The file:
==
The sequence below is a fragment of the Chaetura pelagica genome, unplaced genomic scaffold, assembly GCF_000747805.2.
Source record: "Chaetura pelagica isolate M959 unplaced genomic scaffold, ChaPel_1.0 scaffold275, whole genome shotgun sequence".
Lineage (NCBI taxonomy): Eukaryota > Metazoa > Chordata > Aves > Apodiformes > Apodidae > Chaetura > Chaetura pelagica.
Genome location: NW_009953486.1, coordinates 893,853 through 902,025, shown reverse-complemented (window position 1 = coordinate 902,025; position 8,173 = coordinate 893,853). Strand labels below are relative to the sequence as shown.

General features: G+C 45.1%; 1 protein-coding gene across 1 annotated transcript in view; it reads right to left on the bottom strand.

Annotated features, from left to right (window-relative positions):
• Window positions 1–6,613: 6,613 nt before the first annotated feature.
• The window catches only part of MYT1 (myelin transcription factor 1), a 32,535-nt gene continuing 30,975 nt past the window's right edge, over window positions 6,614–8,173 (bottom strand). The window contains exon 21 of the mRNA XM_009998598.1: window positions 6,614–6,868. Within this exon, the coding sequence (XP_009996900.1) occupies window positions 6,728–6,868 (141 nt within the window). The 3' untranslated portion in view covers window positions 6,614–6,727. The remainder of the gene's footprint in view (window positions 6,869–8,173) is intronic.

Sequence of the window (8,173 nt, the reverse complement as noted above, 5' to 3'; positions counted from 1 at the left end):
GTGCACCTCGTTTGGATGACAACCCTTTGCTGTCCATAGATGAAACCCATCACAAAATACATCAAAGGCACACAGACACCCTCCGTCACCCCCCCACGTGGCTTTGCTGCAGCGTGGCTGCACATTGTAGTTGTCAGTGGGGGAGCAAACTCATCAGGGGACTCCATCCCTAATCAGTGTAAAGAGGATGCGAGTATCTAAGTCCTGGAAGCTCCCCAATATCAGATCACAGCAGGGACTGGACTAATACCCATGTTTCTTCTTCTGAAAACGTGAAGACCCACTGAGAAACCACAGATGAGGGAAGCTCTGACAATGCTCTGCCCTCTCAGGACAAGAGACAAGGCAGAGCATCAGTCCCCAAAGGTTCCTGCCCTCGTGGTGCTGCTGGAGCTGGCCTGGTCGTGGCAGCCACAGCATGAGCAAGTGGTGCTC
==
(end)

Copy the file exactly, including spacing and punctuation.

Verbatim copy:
The sequence below is a fragment of the Chaetura pelagica genome, unplaced genomic scaffold, assembly GCF_000747805.2.
Source record: "Chaetura pelagica isolate M959 unplaced genomic scaffold, ChaPel_1.0 scaffold275, whole genome shotgun sequence".
Lineage (NCBI taxonomy): Eukaryota > Metazoa > Chordata > Aves > Apodiformes > Apodidae > Chaetura > Chaetura pelagica.
Genome location: NW_009953486.1, coordinates 893,853 through 902,025, shown reverse-complemented (window position 1 = coordinate 902,025; position 8,173 = coordinate 893,853). Strand labels below are relative to the sequence as shown.

General features: G+C 45.1%; 1 protein-coding gene across 1 annotated transcript in view; it reads right to left on the bottom strand.

Annotated features, from left to right (window-relative positions):
• Window positions 1–6,613: 6,613 nt before the first annotated feature.
• The window catches only part of MYT1 (myelin transcription factor 1), a 32,535-nt gene continuing 30,975 nt past the window's right edge, over window positions 6,614–8,173 (bottom strand). The window contains exon 21 of the mRNA XM_009998598.1: window positions 6,614–6,868. Within this exon, the coding sequence (XP_009996900.1) occupies window positions 6,728–6,868 (141 nt within the window). The 3' untranslated portion in view covers window positions 6,614–6,727. The remainder of the gene's footprint in view (window positions 6,869–8,173) is intronic.

Sequence of the window (8,173 nt, the reverse complement as noted above, 5' to 3'; positions counted from 1 at the left end):
GTGCACCTCGTTTGGATGACAACCCTTTGCTGTCCATAGATGAAACCCATCACAAAATACATCAAAGGCACACAGACACCCTCCGTCACCCCCCCACGTGGCTTTGCTGCAGCGTGGCTGCACATTGTAGTTGTCAGTGGGGGAGCAAACTCATCAGGGGACTCCATCCCTAATCAGTGTAAAGAGGATGCGAGTATCTAAGTCCTGGAAGCTCCCCAATATCAGATCACAGCAGGGACTGGACTAATACCCATGTTTCTTCTTCTGAAAACGTGAAGACCCACTGAGAAACCACAGATGAGGGAAGCTCTGACAATGCTCTGCCCTCTCAGGACAAGAGACAAGGCAGAGCATCAGTCCCCAAAGGTTCCTGCCCTCGTGGTGCTGCTGGAGCTGGCCTGGTCGTGGCAGCCACAGCATGAGCAAGTGGTGCTC